Student Author(s)

Amanda Palomino

Faculty Mentor(s)

Dr. Curtis Gruenler

Document Type


Event Date



As the Internet is playing an increasing role in our lives and consciousness, literary scholars are now entering the conversation on how technology has impacted the way we think about and experience literature. New trends in digital literature such as the extraordinarily popular phenomenon of fan fiction—web-based fiction written by amateur fan-authors who build upon already established characters, settings, and plotlines—have created quite the controversy, causing us to re-examine many concepts, from the roles of readers and writers in the creative process to how we define literature itself. Does fan fiction have a place in the literary world or is it merely another new craze of popular culture? In my theoretical inquiry into fan fiction, I apply a framework of analysis developed by J.R.R. Tolkien in his study of fairy stories which may serve to point out the potential of this new digital literacy and address some key concerns involved in an in-depth investigation of fan fiction.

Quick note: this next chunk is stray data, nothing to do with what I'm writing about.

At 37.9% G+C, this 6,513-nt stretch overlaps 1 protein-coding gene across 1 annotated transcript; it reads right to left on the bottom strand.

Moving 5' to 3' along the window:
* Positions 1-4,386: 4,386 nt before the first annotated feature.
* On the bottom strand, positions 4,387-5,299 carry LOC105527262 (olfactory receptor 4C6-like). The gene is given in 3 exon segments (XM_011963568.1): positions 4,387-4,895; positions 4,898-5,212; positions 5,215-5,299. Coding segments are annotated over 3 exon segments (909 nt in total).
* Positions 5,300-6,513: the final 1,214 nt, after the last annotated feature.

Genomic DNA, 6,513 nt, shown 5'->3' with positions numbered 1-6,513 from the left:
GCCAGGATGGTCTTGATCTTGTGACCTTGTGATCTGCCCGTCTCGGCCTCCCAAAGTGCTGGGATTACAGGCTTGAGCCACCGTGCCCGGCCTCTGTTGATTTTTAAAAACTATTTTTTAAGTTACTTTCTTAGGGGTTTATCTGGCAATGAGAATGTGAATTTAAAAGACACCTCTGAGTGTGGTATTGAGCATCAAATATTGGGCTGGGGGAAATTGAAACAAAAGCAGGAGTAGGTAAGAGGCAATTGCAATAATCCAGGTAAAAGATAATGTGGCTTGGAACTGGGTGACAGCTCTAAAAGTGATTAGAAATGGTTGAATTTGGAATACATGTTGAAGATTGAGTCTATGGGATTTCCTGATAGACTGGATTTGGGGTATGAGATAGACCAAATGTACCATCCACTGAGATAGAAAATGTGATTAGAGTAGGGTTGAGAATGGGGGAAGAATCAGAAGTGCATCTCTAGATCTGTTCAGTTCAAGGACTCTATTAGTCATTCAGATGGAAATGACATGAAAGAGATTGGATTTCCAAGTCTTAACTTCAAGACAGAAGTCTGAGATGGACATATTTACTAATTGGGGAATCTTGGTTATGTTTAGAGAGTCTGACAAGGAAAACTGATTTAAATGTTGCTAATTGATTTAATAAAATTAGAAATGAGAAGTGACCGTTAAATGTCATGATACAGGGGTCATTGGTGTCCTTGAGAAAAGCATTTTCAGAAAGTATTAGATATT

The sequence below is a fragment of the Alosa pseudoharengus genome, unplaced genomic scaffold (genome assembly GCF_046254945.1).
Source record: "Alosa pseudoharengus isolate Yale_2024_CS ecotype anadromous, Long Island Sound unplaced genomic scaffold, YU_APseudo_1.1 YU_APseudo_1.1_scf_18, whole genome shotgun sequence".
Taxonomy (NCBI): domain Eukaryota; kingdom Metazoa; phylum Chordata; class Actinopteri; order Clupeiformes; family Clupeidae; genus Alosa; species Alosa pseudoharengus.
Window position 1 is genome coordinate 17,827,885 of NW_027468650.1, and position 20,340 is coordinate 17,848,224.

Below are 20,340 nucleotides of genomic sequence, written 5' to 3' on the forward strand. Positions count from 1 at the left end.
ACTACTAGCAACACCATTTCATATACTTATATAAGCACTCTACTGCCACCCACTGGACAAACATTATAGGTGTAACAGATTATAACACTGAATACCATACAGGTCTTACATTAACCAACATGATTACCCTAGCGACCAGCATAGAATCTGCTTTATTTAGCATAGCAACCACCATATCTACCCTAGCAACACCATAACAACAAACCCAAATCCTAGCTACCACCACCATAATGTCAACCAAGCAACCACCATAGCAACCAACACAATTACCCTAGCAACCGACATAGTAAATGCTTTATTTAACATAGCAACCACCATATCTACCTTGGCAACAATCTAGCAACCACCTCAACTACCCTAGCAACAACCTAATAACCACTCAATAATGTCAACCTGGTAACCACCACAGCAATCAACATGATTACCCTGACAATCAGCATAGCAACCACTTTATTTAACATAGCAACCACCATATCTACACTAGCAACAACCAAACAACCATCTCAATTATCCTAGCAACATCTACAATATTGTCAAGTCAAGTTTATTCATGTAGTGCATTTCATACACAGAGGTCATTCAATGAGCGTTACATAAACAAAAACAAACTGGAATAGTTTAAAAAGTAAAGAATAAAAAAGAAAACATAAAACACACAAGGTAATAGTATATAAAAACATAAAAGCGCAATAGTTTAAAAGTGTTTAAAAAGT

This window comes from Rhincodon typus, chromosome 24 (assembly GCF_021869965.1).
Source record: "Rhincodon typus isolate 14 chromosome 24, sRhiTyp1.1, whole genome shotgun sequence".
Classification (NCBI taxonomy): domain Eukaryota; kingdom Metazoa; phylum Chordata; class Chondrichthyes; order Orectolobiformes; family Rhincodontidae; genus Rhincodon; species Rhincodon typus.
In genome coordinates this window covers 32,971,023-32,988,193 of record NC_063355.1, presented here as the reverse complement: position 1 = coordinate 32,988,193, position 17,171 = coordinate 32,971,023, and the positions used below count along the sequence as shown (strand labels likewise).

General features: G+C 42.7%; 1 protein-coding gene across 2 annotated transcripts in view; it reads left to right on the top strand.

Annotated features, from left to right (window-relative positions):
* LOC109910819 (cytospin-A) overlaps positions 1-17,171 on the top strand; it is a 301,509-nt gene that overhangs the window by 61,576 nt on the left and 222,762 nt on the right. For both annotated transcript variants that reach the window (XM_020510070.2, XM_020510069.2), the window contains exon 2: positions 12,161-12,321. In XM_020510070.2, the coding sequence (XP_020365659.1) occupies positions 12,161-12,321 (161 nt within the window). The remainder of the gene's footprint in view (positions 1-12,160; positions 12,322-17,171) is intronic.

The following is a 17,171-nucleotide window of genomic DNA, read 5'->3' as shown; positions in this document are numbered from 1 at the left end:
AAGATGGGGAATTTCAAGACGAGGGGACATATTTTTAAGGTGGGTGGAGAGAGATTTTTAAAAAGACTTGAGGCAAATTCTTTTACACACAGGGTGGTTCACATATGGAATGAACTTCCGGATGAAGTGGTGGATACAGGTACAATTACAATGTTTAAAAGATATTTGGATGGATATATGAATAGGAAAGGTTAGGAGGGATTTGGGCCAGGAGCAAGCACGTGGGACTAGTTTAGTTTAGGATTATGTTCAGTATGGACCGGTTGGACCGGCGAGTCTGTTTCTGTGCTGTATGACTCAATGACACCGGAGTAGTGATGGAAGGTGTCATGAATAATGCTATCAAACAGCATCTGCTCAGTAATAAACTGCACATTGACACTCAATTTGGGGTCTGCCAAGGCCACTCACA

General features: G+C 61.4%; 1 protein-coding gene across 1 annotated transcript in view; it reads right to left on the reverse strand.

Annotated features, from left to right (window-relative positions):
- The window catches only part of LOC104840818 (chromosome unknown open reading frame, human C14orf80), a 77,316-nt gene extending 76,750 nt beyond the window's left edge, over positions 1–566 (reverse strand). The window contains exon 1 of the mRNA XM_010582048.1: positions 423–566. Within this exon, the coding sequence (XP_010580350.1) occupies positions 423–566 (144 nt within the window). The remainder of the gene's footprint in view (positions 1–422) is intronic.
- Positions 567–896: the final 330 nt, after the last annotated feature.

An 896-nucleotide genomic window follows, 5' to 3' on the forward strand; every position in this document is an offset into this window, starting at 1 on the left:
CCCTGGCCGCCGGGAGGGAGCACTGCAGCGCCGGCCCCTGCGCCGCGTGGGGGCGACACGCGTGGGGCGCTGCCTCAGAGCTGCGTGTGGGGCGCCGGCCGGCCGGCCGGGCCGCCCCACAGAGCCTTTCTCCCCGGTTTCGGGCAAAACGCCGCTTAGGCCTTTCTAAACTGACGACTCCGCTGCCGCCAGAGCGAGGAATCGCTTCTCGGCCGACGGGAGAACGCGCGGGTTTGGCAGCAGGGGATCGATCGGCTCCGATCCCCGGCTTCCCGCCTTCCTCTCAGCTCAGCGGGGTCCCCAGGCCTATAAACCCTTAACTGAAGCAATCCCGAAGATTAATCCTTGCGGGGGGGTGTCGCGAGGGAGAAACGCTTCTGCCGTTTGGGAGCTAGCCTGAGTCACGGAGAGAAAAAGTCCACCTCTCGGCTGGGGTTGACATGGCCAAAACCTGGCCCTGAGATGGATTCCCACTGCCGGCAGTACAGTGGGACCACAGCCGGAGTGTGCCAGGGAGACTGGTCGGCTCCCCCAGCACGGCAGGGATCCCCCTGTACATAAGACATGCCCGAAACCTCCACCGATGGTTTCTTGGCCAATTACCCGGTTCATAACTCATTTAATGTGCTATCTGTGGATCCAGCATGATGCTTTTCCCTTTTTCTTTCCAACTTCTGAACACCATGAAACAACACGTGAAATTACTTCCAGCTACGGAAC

This project was supported by The Andrew W. Mellon Foundation Scholars Program in the Arts & Humanities at Hope College.